Idiom Examples


An idiom is a phrase that has a different meaning that that of the words that make it up. The meaning of an idiom cannot be determined by looking up the meanings of the separate words. Rather, when these words are put together in a specific way, the meaning is something new and separate.

Many languages have idiomatic expressions that must be learned. Native speakers of a language pick up the meaning of these phrases as they experience the language. Those who are trying to learn a language must memorize the meanings of idioms

Examples of Idiom:

Examples of Idioms in English

1. It'sraining cats and dogs. (hard rain)

2. This is a piece of cake. (very easy)

3. Break a leg when you go on stage. (do a good job in the performance

4. You just hit the nail on the head. (said something accurate)

5. Don't let the cat out of the bag. (tell a secret)

Examples of Idioms Used in Literature

William Shakespeare invented many idiomatic expressions:

Sea-change-significant transformation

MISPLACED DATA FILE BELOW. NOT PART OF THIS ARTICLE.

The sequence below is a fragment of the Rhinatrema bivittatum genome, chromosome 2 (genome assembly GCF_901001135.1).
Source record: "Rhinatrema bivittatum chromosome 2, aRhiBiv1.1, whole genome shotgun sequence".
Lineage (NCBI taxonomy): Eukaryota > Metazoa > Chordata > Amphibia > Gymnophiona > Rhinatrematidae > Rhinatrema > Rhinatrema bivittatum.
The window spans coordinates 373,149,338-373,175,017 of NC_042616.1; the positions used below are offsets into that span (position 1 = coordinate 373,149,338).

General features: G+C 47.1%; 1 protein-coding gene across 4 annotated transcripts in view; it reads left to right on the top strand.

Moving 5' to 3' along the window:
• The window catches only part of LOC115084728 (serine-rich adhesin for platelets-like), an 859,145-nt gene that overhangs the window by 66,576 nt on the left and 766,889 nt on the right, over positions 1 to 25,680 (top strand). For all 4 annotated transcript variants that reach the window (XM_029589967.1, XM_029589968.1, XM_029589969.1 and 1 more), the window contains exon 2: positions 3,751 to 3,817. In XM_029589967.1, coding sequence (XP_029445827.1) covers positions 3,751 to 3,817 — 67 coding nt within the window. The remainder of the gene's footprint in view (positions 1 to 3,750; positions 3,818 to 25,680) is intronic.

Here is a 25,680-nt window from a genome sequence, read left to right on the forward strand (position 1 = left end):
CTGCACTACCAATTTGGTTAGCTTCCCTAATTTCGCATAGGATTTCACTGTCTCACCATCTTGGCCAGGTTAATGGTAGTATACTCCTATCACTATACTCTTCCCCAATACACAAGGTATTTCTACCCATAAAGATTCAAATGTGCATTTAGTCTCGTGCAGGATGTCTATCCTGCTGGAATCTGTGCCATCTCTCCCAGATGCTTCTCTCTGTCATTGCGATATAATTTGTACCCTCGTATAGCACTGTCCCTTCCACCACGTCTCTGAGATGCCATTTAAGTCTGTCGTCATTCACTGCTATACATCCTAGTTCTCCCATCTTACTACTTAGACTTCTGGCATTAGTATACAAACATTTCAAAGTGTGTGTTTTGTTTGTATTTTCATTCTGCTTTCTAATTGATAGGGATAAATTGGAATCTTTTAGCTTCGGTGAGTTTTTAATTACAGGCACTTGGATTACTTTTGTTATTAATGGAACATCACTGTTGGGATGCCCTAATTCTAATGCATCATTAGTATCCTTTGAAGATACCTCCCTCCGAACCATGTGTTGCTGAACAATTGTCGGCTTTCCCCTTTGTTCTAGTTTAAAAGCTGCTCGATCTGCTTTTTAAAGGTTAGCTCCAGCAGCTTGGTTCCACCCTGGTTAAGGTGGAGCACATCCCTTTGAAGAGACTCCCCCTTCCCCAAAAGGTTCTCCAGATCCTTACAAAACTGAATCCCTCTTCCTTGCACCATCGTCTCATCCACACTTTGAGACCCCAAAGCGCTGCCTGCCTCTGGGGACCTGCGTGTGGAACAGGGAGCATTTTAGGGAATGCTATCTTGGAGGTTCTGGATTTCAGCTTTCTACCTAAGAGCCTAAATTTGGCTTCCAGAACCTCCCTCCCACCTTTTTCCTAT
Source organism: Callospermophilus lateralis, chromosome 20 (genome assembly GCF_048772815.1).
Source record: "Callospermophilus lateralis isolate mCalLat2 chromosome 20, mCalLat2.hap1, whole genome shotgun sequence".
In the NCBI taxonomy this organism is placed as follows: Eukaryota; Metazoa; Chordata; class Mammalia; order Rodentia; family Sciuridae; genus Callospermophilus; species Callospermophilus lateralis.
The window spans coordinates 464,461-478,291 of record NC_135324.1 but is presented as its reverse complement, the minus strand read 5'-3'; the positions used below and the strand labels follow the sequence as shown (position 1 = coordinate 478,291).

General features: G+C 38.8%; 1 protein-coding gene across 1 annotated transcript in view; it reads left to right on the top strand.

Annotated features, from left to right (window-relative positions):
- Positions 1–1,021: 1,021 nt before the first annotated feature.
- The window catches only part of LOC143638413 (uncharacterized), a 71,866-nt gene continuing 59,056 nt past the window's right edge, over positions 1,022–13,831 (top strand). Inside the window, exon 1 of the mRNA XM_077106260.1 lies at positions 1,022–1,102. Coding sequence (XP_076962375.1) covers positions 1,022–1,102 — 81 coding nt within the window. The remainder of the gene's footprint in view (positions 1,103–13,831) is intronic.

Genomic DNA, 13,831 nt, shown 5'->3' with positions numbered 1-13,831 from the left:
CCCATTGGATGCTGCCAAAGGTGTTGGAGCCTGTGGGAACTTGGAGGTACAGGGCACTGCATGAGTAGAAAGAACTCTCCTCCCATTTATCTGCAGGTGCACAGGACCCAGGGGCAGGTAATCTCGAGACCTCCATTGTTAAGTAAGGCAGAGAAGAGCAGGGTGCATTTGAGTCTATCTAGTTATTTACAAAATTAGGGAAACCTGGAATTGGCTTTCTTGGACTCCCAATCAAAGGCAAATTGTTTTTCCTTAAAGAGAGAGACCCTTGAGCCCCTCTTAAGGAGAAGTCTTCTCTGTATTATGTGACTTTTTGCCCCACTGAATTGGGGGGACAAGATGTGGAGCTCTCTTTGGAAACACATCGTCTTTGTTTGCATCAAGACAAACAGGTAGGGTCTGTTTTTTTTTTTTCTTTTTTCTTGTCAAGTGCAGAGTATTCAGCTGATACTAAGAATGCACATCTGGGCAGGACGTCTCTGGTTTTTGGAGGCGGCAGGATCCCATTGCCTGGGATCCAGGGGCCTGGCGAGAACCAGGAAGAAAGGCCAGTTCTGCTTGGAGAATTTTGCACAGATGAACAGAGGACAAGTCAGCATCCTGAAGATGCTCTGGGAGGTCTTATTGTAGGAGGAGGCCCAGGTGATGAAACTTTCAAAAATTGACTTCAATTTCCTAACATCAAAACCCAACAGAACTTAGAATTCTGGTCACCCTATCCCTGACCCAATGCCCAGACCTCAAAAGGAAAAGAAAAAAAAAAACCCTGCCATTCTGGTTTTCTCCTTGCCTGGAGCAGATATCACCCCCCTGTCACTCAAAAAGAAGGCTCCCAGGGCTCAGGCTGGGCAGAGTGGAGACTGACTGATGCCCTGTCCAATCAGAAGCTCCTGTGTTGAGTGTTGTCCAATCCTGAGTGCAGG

Full fathom five thy father lies;

Of his bones are coral made;

Those are pearls that were his eyes:

Nothing of him that doth fade

But doth suffer a sea-change

Into something rich and strange.

Dead as a doornail-dead "Look on me well: I have eat no meat these five days; yet, come thou and thy five men, and if I do not leave you all as dead as a doornail, I pray God I may never eat grass more." Henry VI

Be all and end all-the last word; the thing that ends a search for something better

"If it were done, when 'tis done, then 'twere well It were done quickly. If th' assassination Could trammel up the consequence, and catch With his surcease, success: that but this blow Might be the be-all and the end-all".Macbeth

Greek to me-couldn't be understood; unintelligible "Nay, an I tell you that, Ill ne'er look you i' the face again: but those that understood him smiled at one another and shook their heads; but, for mine own part, it was Greek to me." Julius Caesar

Related Links:
Grammar Examples